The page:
On March 17, US President Joe Biden declared at a briefing that Vladimir Putin is a ‘war criminal’ due to his machiavellian hand in the pandemonium of Ukraine. According to numerous media sources, 45 countries, including the US, are currently investigating the acts of the Russian president, however, as yet, there is no sign that he will be standing trial.
Many factors prove that the United Nations should try Vladimir Putin in court. Some of the actions he provoked within the last few weeks that fall under the category of ‘war crimes’ are willful killing, deliberately targeting civilians, using disproportionate force, and committing crimes against humanity. Only God knows what else he has taken part in since his days as a secret agent in the KGB. Nevertheless, the indictment of Vladimir Putin is not yet estimable, at least within the next year.
And while Putin is on the loose, the fear of being attacked at any second is becoming unmanageable, especially with the chaos and disorder that reigns over the world today. A year is more than enough time for Russia to invade Georgia, Moldova, or other countries of Europe. And that is why everyone is being extra careful not to irritate the bear. How else could the White House Press Secretary Jen Psaki’s comment that the president was “speaking from his heart” be justified? In the end, it all comes to one issue:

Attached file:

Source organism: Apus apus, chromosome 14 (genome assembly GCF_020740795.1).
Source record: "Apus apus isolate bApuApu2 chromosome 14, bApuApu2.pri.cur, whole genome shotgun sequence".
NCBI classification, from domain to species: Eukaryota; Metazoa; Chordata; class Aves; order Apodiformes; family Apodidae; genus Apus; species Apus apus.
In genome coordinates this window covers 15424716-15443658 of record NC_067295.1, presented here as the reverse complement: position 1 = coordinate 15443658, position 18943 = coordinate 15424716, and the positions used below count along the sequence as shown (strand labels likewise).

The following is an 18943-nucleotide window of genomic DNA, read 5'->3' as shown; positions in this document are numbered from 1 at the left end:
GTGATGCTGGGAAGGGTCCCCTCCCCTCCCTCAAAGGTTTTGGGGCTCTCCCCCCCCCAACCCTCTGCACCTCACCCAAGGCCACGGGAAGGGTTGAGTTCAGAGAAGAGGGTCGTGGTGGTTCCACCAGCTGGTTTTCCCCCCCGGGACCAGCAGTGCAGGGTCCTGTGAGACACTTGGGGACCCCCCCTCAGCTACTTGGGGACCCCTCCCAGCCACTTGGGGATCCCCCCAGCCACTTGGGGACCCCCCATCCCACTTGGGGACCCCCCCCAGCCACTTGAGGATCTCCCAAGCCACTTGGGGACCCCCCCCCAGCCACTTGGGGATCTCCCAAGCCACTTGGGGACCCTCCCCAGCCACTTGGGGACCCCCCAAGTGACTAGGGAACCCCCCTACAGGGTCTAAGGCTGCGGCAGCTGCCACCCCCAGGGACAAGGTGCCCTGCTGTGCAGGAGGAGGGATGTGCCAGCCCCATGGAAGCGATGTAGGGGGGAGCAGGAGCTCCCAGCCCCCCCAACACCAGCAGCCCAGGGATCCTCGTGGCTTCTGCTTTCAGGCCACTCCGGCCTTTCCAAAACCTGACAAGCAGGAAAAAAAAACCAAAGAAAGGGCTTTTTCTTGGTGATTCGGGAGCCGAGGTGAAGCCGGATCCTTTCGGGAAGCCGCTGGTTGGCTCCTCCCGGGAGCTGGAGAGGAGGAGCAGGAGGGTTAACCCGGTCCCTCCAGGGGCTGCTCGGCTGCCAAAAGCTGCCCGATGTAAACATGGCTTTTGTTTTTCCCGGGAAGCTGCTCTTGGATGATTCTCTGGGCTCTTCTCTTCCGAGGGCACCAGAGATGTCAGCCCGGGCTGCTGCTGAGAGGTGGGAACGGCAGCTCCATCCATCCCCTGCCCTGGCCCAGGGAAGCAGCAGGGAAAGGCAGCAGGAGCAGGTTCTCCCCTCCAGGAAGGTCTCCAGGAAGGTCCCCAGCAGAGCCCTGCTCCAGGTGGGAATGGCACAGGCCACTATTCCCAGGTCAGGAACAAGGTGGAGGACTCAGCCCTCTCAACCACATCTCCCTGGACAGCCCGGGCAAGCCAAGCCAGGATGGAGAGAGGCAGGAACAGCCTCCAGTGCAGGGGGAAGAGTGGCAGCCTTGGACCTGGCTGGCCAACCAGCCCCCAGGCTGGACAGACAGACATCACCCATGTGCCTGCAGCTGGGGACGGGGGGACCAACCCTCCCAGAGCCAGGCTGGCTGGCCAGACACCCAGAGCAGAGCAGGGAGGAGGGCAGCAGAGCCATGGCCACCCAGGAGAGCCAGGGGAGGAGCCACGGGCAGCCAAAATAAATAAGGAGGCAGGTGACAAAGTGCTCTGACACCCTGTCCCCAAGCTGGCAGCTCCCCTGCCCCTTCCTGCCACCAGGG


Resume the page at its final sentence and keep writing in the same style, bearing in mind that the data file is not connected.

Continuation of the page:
Everyone is looking out for themselves, and there is no alliance against the ‘war criminal.’
Biden may well have made his statement from a heart beating in anger, but one way or another, he has to play the political game and look to the matter of pacifying the world without harming his nation or others. We are not in the presidential debate of 2019, and, unfortunately, Biden can’t win against a ‘war criminal’ with meaningless reprimanding phrases. So, unless the President of the US reconsiders his battle tactics, countries neighboring Russia will be forced to pay the price.
Between coming up with sanctions for Russia and providing sufficient help for Ukraine, the subject of a trial for Putin is still under consideration. The existential difficulty of the president’s questioning only serves to prologue the process of putting an end to the heinous war suffered by the Ukrainian people.
Op-ed by Ana Gavasheli